|-5 J Thomas (USA), W Zalatoris; -4 Mr. Pereira (Chi); -3 T Fleetwood (Eng), M Fitzpatrick (Eng), C Kirk (US); -2 R McIlroy (NI)|
|Selection of others: Level J Rose (Eng), T Hatton (Eng); +2 S Lowry (Ire); +3 B Watson (USA); +4 J Spieth (USA);|
American Justin Thomas staged a record fightback before beating Will Zalatoris in a play-off to win the US PGA Championship at Southern Hills.
Thomas trailed by seven at the start of the day but posted a three under 67 to set the club’s goal at five under.
Chilean Mito Pereira looked set to claim a first major title but doubled down on the 18th after hitting his tee shot into a stream to finish four under.
England’s Matt Fitzpatrick (73) and Tommy Fleetwood (67) finished three under.
Northern Irishman Rory McIlroy, who led the tournament after day one, closed with a 68 to finish eighth at two under par in Oklahoma.
Thomas was one over after six holes on Sunday but birdied four in his last 10 holes to work his way to the top of the standings, with Zalatoris hanging on to also finish at five under par and capitalize on Pereira’s surrender.
But it was the world number nine who prevailed in the three-hole shootout, birdying the game-winning 17 to claim his second major after also winning that event in 2017.
“It was a weird day,” said Thomas, who tied John Mahaffey’s record of coming from seven behind to win the 1978 US PGA title, also in the play-off, at Oakmont.
“Bones [Thomas’ caddie] did an amazing job of keeping me in the moment. We just tried to play golf for what it is.
“It’s funny, I was asked earlier in the week which lead was safe, and I said ‘no lead’. This place is so tough. But if you hit the fairways, you can birdie and I stayed so patient, I just couldn’t believe I was in a play-off.”
Pereira’s dreams are collapsing
The heartbreaking moments that would define Pereira’s early career came on the 17th green and 18th tee.
A birdie putt that would have given him a two-stroke lead going down the last came inches before his drive moments later found water, ultimately sinking the world number one’s hopes of becoming the first Chilean to win . a major title.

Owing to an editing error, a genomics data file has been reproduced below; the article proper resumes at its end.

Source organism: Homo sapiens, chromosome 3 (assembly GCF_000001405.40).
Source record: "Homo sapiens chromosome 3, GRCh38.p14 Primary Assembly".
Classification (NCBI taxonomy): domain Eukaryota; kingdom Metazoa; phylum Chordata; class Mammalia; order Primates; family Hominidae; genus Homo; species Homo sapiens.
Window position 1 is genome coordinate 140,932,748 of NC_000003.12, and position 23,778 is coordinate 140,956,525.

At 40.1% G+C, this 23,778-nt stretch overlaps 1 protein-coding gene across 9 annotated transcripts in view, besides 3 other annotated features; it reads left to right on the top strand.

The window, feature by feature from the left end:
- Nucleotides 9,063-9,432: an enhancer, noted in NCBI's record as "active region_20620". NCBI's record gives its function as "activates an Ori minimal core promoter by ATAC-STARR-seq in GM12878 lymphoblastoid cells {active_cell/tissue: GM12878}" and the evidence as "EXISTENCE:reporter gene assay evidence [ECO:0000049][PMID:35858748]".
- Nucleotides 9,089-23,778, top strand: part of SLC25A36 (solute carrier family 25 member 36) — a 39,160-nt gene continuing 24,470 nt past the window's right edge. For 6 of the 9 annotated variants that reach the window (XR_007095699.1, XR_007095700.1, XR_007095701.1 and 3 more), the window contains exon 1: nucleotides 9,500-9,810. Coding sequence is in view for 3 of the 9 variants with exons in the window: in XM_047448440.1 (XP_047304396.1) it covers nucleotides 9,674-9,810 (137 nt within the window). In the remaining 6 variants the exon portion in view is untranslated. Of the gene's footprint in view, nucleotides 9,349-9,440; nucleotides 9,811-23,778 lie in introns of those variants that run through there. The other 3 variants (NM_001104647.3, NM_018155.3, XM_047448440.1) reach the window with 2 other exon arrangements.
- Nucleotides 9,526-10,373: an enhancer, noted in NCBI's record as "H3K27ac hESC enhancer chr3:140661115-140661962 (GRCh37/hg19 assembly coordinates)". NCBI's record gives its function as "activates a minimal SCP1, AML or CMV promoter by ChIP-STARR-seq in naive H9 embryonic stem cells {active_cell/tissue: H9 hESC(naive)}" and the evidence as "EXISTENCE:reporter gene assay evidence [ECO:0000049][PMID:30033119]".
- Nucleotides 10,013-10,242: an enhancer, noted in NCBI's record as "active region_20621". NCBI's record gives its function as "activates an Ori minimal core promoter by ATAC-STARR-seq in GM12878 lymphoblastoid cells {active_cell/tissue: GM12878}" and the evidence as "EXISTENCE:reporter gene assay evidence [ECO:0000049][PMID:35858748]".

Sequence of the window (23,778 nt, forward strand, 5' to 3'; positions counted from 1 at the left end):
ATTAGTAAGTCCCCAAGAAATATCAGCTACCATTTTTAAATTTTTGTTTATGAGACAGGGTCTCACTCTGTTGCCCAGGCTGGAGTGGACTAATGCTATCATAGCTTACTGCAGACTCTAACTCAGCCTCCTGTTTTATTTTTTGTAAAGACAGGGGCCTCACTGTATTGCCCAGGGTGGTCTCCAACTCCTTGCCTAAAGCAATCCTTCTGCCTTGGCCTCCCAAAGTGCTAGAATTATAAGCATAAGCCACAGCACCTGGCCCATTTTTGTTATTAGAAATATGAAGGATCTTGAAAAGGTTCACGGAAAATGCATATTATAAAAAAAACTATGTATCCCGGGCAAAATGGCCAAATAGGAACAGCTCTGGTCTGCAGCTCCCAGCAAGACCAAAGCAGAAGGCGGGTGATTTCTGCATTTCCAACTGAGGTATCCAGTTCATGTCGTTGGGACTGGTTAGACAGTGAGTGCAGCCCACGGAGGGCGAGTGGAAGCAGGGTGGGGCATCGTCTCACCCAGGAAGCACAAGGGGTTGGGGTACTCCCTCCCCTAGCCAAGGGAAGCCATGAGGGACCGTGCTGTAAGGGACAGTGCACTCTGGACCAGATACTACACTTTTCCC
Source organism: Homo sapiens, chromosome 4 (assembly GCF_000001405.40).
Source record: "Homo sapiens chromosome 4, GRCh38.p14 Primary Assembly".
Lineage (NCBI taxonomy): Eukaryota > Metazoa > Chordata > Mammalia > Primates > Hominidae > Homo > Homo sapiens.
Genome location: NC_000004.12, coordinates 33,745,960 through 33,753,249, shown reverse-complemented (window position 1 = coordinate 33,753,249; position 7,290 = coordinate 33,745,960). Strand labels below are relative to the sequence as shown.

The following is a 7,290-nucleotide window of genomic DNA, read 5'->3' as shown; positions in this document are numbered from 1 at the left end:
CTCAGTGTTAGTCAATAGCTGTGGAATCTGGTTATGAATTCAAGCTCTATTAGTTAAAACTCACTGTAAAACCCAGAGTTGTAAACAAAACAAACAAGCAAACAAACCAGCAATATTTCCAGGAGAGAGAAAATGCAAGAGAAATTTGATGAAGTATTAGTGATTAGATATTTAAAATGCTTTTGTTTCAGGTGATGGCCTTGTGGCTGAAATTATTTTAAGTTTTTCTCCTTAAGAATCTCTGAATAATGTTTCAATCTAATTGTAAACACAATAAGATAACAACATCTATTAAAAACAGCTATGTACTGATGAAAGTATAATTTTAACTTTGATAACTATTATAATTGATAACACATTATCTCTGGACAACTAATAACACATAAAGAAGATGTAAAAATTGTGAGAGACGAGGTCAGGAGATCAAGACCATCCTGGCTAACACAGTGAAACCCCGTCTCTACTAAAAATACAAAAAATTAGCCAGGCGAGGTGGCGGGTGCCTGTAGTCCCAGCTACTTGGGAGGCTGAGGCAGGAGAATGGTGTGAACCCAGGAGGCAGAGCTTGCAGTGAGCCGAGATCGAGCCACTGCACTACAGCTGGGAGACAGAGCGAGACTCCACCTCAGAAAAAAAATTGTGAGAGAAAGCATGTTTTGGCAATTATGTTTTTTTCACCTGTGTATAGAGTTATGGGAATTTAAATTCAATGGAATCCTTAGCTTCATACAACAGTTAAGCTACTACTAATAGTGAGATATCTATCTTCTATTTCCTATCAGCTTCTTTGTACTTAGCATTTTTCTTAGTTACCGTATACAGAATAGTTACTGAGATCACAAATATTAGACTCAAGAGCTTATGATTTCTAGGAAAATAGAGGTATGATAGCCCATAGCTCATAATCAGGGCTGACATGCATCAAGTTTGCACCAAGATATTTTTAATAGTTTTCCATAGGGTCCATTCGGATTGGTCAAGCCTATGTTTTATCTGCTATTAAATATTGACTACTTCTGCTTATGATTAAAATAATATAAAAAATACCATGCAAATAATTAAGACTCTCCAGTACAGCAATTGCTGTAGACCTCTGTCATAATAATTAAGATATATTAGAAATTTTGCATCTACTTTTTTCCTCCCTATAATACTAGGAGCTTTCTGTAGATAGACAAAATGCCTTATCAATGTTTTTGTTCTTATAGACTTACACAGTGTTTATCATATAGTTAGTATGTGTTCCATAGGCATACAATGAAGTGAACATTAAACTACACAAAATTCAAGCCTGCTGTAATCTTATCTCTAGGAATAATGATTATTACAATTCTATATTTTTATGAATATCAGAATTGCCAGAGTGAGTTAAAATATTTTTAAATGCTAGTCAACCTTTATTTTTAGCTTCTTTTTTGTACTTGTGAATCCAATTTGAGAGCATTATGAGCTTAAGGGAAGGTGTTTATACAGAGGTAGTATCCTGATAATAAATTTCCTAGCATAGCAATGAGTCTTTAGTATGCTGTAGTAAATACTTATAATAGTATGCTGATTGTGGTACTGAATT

As his ball settled into the creek, Zalatoris threw a daring par putt to tie Thomas at five under, while the former champion immediately headed to the driving range in preparation for a play-off.
Pereira only left the Korn Ferry Tour, the PGA Tour feeder, last summer with his best finish of 2022 before that event, a 13th-place finish at last month’s Texas Open, but he started the day with a three-stroke lead over Fitzpatrick on just his second big start.
Zalatoris, also a relative newcomer but now with five top-10 finishes in eight major starts, had wiped him out by the time he hit the sixth tee, only to bug the tricky par-three hole under bizarre circumstances.
An errant tee shot led to a 15-minute argument with a rules official about where to drop his ball, but he went superbly back and forth from the path of the cart.
From there it became a chore for the leaders, with Pereira pretty much keeping the nose ahead despite Cameron Young briefly joining the lead and Thomas appearing on the horizon thanks to his bogey-free back nine.
That was until the 18th, where Pereira’s denouement led to a double-bogey six that saw him miss the play-off, leaving Zalatoris and Thomas to get away with it on three holes.
The two birdied the 13th par five before Thomas drove the green on the 17th from 302 yards and two putts for a birdie Zalatoris couldn’t match, before keeping his cool with a par the 18th to clinch his second Wanamaker trophy.
“I’ve been knocking on the door of these majors for a little while and one is coming soon,” Zalatoris said. “Finding a short one sucks, but I know we’re going to have one soon.”
Fitzpatrick fails to catch up
Fitzpatrick, playing in the final duo, started the day with genuine hope of becoming the first Englishman to win the championship since Jim Barnes in 1919.
This was mitigated when the 27-year-old bogeyed his first hole and despite being canceled with a birdie on the fourth, he played himself out of the mix with further drop shots at six, 10 and 11.
With those ahead of him working, Fitzpatrick welcomed a birdie on the 15th with a huge fist pump knowing he was two shots off the lead again, only for a bogey at 17 to kill his chances as the Yorkshireman signed for a three-over 73 that brought him down to three under for the tournament.
“It’s hard to take it,” Fitzpatrick said. “I just didn’t hit very well, it wasn’t a good day. It’s disappointing to know you’re two shots away from a shoot-off and you feel you have the game to make the shoot-off and go to win.
“I’m shooting at normal level and I’m outright earning it. If someone had said that before the round, I would have been perfectly prepared to do it. You know your aim and go around it. It wasn’t the day I wanted and that’s what it is unfortunately.”
Fellow countryman Fleetwood also finished three under and McIlroy was one more back, but they left Southern Hills in very different moods – Fleetwood buoyant after five birdies in its final seven holes, with McIlroy regretting another missed chance.
McIlroy had finished the first round with a one-stroke lead after carding a 65, bucking his recent tendency in the majors to start slow, but the damage for the four-time major champion was done with a 71 on 71 on Friday, followed by a 74 on Saturday.
When McIlroy birdied four successive birdies from second, it looked like he could put together a final round similar to the one he compiled at the Masters in April, but that run ended in a bogey at the par-three sixth. – that he had double bogey 24 hours earlier.
The 33-year-old failed to score another birdie in a two-under 68 and left the course without speaking to the media.
Fleetwood, meanwhile, birdied seven times on a 67-day final that also included four consecutive bogeys on the corner to climb into a surprise share of fifth.